Oral Surgery Postoperative Instructions

The removal of a tooth is a serious surgical procedure. Post-operative care is very important. Unnecessary pain and complications such as infection and swelling can be minimized if these instructions are followed carefully. 

What to Expect After Surgery

  • Bleeding, oozing, or redness in the saliva
  • Swelling
  • Discoloration of skin 
  • Slight elevation of temperature for 24-48 hours
  • Numbness of the lip, chin, or tongue
  • Discomfort, earache, or sore throat
  • Trismus (tightness) of the muscles may cause difficulty in opening of the mouth
  • Sharp edges in the surgical areas 

Please Follow the Instructions

  • Bite down firmly on the gauze that has been placed over the surgical areas for a half hour. If active bleeding persists after one hour, place new gauze to obtain pressure over the surgical site for another 30-60 minutes. Repeat if necessary. If bleeding continues, bite on a moistened black tea bag for 30 minutes. 
  • Do not use a straw or spit the saliva for 24 hours. The sucking motion can cause more bleeding by dislodging the blood clot. Drink from a glass and do not use straws.
  • Do not disturb the surgical area. You may gently wipe/brush your teeth but do not rinse vigorously or probe the area with any objects or your fingers. This may cause dislodging of a blood clot and initiate bleeding. 
  • Apply an ice pack to the sides of the face where surgery was performed – 20 minutes on and 20 minutes off during the first 24 hours after surgery. After 24 hours, it is usually best to switch from ice to moist heat to help soothe tender areas.
  • Do not smoke for at least 5 to 7 days after the surgery. 
  • Stay hydrated and drink plenty of liquids.
  • Confine the first day’s food intake to bland soft foods
  • Avoid hot, spicy, salty, citric, or crunchy foods
  • Take the prescribed pain medications and antibiotics with soft foods. Do not drive or drink alcohol after taking a narcotic. 
  • Restrict your activities on the day of surgery. This helps reduce bleeding.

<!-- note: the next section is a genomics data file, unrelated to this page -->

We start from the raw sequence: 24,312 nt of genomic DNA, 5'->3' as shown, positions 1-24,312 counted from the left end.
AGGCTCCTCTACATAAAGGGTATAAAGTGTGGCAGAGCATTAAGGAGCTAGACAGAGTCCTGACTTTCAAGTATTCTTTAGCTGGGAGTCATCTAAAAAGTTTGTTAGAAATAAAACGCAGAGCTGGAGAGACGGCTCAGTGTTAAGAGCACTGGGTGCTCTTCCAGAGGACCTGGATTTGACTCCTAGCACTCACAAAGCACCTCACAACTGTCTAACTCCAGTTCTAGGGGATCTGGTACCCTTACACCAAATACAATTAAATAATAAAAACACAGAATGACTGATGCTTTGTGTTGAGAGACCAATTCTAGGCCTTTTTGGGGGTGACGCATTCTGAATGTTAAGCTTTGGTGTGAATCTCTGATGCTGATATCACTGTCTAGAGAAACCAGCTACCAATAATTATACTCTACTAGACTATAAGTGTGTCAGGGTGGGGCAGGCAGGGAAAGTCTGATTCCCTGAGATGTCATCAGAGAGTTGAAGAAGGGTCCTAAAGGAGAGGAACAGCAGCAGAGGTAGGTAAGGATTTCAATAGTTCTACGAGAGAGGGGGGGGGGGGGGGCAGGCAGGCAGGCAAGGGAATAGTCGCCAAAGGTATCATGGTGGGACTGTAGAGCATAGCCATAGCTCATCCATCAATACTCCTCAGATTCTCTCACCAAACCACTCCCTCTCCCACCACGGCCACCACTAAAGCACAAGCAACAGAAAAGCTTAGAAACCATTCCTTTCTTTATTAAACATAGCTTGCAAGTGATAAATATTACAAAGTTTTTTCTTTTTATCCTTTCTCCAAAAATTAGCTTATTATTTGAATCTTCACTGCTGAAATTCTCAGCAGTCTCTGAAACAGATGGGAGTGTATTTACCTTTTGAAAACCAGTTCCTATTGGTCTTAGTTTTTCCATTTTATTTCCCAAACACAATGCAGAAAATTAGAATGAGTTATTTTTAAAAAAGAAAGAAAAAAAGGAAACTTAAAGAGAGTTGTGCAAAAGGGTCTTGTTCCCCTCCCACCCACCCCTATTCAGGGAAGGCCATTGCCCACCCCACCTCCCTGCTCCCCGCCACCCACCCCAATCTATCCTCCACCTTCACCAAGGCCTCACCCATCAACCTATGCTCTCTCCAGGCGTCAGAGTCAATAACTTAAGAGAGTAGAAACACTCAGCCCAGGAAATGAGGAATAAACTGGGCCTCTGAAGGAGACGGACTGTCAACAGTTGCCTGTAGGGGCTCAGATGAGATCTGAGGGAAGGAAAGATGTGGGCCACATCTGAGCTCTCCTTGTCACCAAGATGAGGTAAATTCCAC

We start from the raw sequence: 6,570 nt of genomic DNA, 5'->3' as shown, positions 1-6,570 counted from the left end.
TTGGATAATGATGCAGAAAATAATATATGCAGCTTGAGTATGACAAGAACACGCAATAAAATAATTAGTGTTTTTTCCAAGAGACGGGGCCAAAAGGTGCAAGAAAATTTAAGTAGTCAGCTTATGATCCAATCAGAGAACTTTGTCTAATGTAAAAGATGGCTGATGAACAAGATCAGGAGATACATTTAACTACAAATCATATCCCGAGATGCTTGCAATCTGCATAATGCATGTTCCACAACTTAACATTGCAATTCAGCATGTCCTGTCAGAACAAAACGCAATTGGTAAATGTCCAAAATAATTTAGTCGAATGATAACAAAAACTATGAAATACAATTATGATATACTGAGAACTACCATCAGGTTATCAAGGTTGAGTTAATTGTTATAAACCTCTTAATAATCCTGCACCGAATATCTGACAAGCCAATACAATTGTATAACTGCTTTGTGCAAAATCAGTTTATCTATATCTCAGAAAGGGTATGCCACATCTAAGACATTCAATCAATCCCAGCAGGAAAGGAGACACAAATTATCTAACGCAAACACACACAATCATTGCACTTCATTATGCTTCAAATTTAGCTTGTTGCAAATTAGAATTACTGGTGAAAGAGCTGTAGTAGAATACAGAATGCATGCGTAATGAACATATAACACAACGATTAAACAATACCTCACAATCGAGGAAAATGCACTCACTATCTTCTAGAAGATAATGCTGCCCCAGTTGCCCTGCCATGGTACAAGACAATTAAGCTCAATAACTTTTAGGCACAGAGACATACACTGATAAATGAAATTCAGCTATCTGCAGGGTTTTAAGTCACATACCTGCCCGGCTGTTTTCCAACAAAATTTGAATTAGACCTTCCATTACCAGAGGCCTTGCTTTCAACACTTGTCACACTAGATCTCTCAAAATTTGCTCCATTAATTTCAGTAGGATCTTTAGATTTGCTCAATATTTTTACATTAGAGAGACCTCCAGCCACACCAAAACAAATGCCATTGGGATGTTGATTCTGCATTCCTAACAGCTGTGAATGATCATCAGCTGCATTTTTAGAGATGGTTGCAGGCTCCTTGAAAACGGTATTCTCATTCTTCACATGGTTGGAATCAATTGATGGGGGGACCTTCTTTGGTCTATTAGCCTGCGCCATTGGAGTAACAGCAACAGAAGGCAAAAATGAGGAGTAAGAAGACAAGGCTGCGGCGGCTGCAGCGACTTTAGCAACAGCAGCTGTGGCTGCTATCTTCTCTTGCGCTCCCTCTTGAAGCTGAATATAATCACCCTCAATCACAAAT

• If you develop nausea, sip on a carbonated beverage slowly over a 15-minute period. Try to keep taking clear fluids and minimize the pain medication.  
  • After 24 hours of surgery, gently rinse your mouth with warm saltwater or Peridex for the next five days. 


Intermittent bleeding, oozing, or redness in the saliva is not uncommon. This may be controlled by placing new gauze over and biting down firmly for 30-60 minutes. Bleeding should never be severe. Excessive bleeding may be controlled by first rinsing or wiping any old clots from your mouth, then placing a new gauze pad over the area and biting firmly for 30 minutes. The gauze must contact the gum tissue over the extraction site so that the pressure is applied where the bleeding occurs. Repeat if necessary. If bleeding continues, bite on a moistened black tea bag for 30 minutes. The tannic acid in the black tea helps to form a clot by contracting bleeding vessels. If bleeding does not subside, call our office for further instructions.


Swelling is normally expected and is usually proportional to the surgery involved. Swelling around the mouth, cheeks, eyes, and sides of the face is not uncommon. This is the body’s normal reaction to surgery and eventual repair. The swelling will not become apparent until the day following surgery and will not reach its maximum until 2-3 days post-operatively. However, the swelling may be minimized by the immediate use of ice packs. Two baggies filled with ice should be applied to the sides of the face where surgery was performed – 20 minutes on and 20 minutes off during the first 24 hours after surgery. After 24 hours, it is usually best to switch from ice to moist heat to help soothe tender areas. If swelling or jaw stiffness has persisted for several days, there is no cause for alarm. This is a normal reaction to surgery. If you have been prescribed medicine for the control of swelling, be sure to take it as directed.